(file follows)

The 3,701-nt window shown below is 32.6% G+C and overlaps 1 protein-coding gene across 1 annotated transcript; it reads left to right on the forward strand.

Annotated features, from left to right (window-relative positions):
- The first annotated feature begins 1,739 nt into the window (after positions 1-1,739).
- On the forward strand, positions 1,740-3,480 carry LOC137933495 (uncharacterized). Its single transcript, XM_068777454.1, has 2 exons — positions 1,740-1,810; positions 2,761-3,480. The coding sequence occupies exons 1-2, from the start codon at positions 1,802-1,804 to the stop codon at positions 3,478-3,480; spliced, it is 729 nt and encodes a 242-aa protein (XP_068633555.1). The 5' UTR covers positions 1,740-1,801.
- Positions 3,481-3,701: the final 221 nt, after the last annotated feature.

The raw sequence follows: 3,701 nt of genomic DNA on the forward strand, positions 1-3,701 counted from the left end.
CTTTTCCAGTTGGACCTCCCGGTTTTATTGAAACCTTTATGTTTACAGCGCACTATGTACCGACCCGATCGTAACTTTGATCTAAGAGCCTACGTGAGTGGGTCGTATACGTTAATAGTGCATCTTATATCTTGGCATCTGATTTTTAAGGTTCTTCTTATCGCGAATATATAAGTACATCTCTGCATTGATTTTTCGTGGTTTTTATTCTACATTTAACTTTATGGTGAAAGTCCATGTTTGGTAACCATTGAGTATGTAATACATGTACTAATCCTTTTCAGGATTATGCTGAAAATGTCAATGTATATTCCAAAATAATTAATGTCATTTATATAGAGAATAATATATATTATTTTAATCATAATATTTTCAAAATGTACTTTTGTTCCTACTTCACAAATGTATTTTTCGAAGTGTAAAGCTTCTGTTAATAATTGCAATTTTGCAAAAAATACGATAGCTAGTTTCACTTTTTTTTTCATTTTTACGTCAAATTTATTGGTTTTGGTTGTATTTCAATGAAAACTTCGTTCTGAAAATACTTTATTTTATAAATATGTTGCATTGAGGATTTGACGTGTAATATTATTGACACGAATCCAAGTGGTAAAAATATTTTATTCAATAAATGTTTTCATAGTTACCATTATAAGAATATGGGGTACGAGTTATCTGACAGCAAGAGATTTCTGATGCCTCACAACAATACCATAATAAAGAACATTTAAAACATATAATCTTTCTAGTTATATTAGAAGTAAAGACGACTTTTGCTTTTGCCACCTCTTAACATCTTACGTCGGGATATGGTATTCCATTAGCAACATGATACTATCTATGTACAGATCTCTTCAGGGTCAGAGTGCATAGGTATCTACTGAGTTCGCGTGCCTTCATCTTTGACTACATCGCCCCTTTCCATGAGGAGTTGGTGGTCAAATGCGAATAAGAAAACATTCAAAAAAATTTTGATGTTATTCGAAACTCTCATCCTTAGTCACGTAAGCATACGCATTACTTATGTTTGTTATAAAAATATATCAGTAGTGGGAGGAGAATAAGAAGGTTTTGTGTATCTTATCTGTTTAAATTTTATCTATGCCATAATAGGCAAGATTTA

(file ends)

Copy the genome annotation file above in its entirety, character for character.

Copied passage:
The 3,701-nt window shown below is 32.6% G+C and overlaps 1 protein-coding gene across 1 annotated transcript; it reads left to right on the forward strand.

Annotated features, from left to right (window-relative positions):
- The first annotated feature begins 1,739 nt into the window (after positions 1-1,739).
- On the forward strand, positions 1,740-3,480 carry LOC137933495 (uncharacterized). Its single transcript, XM_068777454.1, has 2 exons — positions 1,740-1,810; positions 2,761-3,480. The coding sequence occupies exons 1-2, from the start codon at positions 1,802-1,804 to the stop codon at positions 3,478-3,480; spliced, it is 729 nt and encodes a 242-aa protein (XP_068633555.1). The 5' UTR covers positions 1,740-1,801.
- Positions 3,481-3,701: the final 221 nt, after the last annotated feature.

The raw sequence follows: 3,701 nt of genomic DNA on the forward strand, positions 1-3,701 counted from the left end.
CTTTTCCAGTTGGACCTCCCGGTTTTATTGAAACCTTTATGTTTACAGCGCACTATGTACCGACCCGATCGTAACTTTGATCTAAGAGCCTACGTGAGTGGGTCGTATACGTTAATAGTGCATCTTATATCTTGGCATCTGATTTTTAAGGTTCTTCTTATCGCGAATATATAAGTACATCTCTGCATTGATTTTTCGTGGTTTTTATTCTACATTTAACTTTATGGTGAAAGTCCATGTTTGGTAACCATTGAGTATGTAATACATGTACTAATCCTTTTCAGGATTATGCTGAAAATGTCAATGTATATTCCAAAATAATTAATGTCATTTATATAGAGAATAATATATATTATTTTAATCATAATATTTTCAAAATGTACTTTTGTTCCTACTTCACAAATGTATTTTTCGAAGTGTAAAGCTTCTGTTAATAATTGCAATTTTGCAAAAAATACGATAGCTAGTTTCACTTTTTTTTTCATTTTTACGTCAAATTTATTGGTTTTGGTTGTATTTCAATGAAAACTTCGTTCTGAAAATACTTTATTTTATAAATATGTTGCATTGAGGATTTGACGTGTAATATTATTGACACGAATCCAAGTGGTAAAAATATTTTATTCAATAAATGTTTTCATAGTTACCATTATAAGAATATGGGGTACGAGTTATCTGACAGCAAGAGATTTCTGATGCCTCACAACAATACCATAATAAAGAACATTTAAAACATATAATCTTTCTAGTTATATTAGAAGTAAAGACGACTTTTGCTTTTGCCACCTCTTAACATCTTACGTCGGGATATGGTATTCCATTAGCAACATGATACTATCTATGTACAGATCTCTTCAGGGTCAGAGTGCATAGGTATCTACTGAGTTCGCGTGCCTTCATCTTTGACTACATCGCCCCTTTCCATGAGGAGTTGGTGGTCAAATGCGAATAAGAAAACATTCAAAAAAATTTTGATGTTATTCGAAACTCTCATCCTTAGTCACGTAAGCATACGCATTACTTATGTTTGTTATAAAAATATATCAGTAGTGGGAGGAGAATAAGAAGGTTTTGTGTATCTTATCTGTTTAAATTTTATCTATGCCATAATAGGCAAGATTTA